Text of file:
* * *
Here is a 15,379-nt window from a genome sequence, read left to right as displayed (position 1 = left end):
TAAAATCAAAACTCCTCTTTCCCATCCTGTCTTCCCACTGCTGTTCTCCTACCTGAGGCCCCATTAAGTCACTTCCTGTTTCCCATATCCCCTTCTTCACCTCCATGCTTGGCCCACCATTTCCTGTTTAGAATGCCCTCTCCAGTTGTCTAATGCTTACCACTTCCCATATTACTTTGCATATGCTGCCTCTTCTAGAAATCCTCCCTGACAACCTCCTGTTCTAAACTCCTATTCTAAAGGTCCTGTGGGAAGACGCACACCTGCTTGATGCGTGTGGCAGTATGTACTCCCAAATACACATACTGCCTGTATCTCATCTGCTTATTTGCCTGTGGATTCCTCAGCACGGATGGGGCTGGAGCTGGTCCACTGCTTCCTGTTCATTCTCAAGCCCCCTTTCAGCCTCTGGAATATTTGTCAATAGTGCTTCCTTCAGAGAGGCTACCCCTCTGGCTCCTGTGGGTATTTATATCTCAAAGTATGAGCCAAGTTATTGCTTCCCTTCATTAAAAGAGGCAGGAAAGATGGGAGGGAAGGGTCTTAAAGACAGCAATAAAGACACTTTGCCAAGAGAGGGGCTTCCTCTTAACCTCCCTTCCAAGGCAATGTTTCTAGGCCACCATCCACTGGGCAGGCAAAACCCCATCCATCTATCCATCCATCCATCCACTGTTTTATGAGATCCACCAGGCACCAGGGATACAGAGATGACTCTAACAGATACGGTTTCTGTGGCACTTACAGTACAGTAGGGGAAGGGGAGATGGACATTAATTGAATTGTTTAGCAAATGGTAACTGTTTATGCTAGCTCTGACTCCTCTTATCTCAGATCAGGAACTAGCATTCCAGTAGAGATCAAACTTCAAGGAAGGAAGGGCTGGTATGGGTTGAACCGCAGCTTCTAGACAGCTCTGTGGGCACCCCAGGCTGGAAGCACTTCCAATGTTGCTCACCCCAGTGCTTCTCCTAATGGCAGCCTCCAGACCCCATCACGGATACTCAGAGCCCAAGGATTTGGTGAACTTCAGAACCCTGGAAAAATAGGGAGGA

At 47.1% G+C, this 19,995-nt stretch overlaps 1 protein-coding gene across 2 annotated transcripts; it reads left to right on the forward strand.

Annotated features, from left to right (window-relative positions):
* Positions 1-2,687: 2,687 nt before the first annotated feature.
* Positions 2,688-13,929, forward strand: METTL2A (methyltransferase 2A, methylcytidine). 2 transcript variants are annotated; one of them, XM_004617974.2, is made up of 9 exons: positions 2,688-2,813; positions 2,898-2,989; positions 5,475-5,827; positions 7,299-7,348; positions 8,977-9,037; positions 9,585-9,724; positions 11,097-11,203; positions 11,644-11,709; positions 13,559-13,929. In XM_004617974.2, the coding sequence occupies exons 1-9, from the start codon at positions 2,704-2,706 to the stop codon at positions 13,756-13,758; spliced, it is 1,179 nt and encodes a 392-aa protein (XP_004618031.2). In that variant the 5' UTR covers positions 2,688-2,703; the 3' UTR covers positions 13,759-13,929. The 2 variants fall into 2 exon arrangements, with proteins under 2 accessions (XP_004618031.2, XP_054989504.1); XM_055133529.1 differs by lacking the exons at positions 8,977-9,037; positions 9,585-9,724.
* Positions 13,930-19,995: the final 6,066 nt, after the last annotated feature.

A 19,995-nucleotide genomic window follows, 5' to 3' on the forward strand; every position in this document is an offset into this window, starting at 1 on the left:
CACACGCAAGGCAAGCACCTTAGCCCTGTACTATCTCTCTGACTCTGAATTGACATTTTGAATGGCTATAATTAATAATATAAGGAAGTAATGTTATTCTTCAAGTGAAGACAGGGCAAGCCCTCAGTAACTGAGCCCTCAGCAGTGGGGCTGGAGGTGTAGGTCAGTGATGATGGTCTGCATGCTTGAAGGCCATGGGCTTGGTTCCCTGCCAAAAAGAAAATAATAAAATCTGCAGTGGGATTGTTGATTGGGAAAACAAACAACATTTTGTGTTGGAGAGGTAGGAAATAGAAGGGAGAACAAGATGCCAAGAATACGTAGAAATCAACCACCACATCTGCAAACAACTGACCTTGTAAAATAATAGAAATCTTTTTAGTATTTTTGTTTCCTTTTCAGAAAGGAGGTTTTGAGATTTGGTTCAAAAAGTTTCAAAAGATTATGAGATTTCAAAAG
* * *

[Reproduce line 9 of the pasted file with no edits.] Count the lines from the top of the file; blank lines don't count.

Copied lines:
CACACGCAAGGCAAGCACCTTAGCCCTGTACTATCTCTCTGACTCTGAATTGACATTTTGAATGGCTATAATTAATAATATAAGGAAGTAATGTTATTCTTCAAGTGAAGACAGGGCAAGCCCTCAGTAACTGAGCCCTCAGCAGTGGGGCTGGAGGTGTAGGTCAGTGATGATGGTCTGCATGCTTGAAGGCCATGGGCTTGGTTCCCTGCCAAAAAGAAAATAATAAAATCTGCAGTGGGATTGTTGATTGGGAAAACAAACAACATTTTGTGTTGGAGAGGTAGGAAATAGAAGGGAGAACAAGATGCCAAGAATACGTAGAAATCAACCACCACATCTGCAAACAACTGACCTTGTAAAATAATAGAAATCTTTTTAGTATTTTTGTTTCCTTTTCAGAAAGGAGGTTTTGAGATTTGGTTCAAAAAGTTTCAAAAGATTATGAGATTTCAAAAG